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Legacy Storage Systems

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Legacy Storage Systems

Mad Catz Interactive
Public
Traded as MCZ
Industry Video game industry
Founded 1989
Headquarters San Diego, California
Key people Darren Richardson[1]
Employees 250[1]
Website

Mad Catz Interactive, Inc. is a global provider of interactive entertainment products marketed under its Mad Catz and GameShark (gaming products), TRITTON (audio products) and Saitek (simulation) brands. Mad Catz develops flight simulation software through its internal ThunderHawk Studios, develops flight simulation and chess hardware under its Saitek brand, publishes games under its Mad Catz brand, and distributes games and videogame products for third-party partners.[2] Mad Catz has offices in North America, Europe and Asia.[2] Mad Catz CEO Darren Richardson described it as "a company that consists primarily of hardcore gamers."[3]

History

1989–2000

Mad Catz was established in 1989 to design, manufacture, and bring to market products for the emerging video game industry, then dominated by precursory Sega and Nintendo home consoles. The company focused on accessories such as control pads, memory cards, connection cables, headphones and other human interface devices for PC and various video game consoles. Mad Catz also published original software titles, such as Real World Golf 1 and 2, MC Groovz Dance Craze, and Pump It Up.

Mad Catz Interactive, Inc. was incorporated under the Canada Business Corporations Act on August 25, 1993. The company was acquired in 2000 by the Toronto-based GTR Group, Inc. for a purchase cost of US$33.3 million, along with Games Trader (which collected and sold previously played and republished games) and ZapYou.com (which focused on e-commerce solutions).[4]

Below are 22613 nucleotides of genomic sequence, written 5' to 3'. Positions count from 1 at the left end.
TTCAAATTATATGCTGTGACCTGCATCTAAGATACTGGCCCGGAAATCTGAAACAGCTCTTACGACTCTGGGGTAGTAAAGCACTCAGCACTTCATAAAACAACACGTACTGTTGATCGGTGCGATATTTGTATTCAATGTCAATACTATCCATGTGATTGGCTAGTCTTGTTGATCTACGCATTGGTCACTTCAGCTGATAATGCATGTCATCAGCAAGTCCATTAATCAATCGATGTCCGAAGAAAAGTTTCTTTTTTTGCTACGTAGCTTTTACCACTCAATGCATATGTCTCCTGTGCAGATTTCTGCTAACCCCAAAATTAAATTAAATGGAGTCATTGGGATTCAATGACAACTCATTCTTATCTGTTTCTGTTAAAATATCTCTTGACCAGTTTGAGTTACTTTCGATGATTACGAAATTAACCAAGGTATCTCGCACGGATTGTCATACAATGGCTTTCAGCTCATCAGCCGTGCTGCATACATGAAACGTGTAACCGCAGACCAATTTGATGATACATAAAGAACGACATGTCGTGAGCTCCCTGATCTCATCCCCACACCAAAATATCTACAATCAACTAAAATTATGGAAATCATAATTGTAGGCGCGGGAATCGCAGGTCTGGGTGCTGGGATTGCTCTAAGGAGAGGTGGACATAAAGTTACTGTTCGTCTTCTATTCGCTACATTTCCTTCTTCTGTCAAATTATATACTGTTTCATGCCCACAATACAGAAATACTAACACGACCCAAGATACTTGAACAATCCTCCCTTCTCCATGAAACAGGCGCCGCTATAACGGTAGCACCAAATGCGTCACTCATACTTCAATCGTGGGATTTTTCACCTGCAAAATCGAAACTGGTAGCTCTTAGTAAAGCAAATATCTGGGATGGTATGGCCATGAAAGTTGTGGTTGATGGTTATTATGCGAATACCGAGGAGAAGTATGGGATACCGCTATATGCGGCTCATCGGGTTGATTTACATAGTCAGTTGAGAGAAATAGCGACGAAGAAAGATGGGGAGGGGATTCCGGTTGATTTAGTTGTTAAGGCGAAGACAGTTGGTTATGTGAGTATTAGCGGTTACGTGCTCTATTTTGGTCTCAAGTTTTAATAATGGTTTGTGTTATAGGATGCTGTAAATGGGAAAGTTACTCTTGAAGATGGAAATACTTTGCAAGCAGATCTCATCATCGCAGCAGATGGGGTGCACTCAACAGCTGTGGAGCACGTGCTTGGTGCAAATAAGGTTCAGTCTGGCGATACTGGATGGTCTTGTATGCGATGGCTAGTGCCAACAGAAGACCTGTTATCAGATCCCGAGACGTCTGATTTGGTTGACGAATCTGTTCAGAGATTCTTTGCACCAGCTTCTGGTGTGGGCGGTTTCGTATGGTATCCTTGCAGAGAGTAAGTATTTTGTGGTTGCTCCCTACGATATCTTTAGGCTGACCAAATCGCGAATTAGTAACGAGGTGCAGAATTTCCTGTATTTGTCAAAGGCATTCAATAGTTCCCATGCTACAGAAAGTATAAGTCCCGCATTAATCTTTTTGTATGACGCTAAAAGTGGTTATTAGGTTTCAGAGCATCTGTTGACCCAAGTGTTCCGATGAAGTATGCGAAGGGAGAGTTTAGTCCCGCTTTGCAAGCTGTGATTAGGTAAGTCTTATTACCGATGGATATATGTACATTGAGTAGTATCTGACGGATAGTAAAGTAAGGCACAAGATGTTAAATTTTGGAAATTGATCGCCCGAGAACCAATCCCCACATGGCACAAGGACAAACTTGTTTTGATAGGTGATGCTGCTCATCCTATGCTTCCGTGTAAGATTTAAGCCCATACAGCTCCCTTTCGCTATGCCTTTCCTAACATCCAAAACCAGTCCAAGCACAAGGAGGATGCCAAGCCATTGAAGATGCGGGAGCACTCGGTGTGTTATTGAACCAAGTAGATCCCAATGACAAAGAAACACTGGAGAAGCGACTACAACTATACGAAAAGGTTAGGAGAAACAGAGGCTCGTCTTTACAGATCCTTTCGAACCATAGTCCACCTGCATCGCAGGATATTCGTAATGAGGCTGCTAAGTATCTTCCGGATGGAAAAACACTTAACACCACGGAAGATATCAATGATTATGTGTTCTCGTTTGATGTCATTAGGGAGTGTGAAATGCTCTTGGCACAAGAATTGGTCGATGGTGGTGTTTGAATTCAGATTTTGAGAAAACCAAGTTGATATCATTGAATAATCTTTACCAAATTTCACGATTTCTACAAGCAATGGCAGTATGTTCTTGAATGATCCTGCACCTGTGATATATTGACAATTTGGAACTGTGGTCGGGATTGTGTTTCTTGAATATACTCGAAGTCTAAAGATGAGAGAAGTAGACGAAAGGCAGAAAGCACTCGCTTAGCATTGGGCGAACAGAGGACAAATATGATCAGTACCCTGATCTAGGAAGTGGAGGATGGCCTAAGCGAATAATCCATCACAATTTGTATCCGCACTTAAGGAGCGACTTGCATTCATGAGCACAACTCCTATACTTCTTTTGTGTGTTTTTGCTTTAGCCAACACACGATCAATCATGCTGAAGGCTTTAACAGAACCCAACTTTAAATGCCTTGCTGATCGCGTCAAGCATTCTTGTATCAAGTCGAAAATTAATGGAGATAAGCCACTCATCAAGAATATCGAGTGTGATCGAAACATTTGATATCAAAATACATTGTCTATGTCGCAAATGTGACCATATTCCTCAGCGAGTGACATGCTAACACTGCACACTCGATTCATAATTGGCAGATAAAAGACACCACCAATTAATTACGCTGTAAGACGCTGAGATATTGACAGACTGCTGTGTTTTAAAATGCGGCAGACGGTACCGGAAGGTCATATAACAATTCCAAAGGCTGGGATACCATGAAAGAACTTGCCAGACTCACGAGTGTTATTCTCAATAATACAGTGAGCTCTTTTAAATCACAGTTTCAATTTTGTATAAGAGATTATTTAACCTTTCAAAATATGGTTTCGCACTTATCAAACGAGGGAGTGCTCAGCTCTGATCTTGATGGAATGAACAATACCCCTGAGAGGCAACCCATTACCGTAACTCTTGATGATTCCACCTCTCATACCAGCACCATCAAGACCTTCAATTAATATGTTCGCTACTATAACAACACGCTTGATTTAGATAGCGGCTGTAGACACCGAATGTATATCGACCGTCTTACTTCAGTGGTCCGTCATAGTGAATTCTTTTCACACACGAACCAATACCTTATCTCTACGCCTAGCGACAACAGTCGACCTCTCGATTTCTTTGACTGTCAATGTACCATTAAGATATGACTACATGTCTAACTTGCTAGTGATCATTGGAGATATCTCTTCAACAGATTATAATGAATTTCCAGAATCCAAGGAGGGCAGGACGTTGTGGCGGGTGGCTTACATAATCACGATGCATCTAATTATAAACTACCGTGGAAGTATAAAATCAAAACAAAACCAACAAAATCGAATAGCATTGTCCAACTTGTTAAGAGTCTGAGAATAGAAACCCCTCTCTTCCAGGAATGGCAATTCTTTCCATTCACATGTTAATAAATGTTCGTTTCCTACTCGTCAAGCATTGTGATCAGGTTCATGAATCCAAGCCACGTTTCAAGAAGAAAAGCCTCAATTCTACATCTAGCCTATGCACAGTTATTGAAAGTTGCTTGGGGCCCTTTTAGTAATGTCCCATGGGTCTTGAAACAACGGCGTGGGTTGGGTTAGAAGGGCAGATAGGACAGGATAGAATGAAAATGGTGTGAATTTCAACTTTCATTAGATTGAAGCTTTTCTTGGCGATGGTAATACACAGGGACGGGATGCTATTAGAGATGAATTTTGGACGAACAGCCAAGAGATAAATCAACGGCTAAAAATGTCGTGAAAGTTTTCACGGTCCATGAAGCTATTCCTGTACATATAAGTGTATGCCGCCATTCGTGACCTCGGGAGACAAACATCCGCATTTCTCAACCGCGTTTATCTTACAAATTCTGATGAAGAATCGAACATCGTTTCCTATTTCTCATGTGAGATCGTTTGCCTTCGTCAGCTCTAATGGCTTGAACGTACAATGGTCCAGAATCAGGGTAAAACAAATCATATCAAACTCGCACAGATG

2000-2009

In 2000, Mad Catz released the MC2 Racing Wheel for the Sony PlayStation, which was awarded the Golden Award by Incite Video Gaming Magazine, and the Mario Andretti Racing Wheel, which GameSpy judged as the best peripheral of the 2000 Electronic Entertainment Expo (E3). The company produced 12 licensed controllers for the launch of the Sega Dreamcast and also released Internet-related accessories such as the Panther DC and keyboard adapter.

In September 2001, GTR Group decided to capitalize on the strength of the Mad Catz brand and changed its corporate name to Mad Catz Interactive, Inc., closing its GamesTrader and ZapYou.com business units.[5] The year 2001 saw the release of Microsoft’s Xbox and Nintendo's GameCube and Game Boy Advance. Mad Catz offered products for these launches, such as the Control Pad Pro for GameCube, the Lynx Control Pad and the BeatPad (dancepad) controller for the PlayStation 2, the Game Boy FlipLight, and memory cards for the Xbox.[5]

In January 2003, Mad Catz acquired the GameShark brand, described as "the industry leader in video game enhancement software, [enabling] players to take full advantage of the secret codes, short cuts, hints and cheats incorporated by video game publishers into their game offerings,"[6] and associated intellectual properties from InterAct for USD$5 million.[7]

In September 2007, Mad Catz aacquired UK-based company Joytech for USD$3.7 million.[8] In November 2007, Mad Catz further diversified into the videogame accessory market by acquiring European-based manufacturer Saitek for USD$30 million.[9]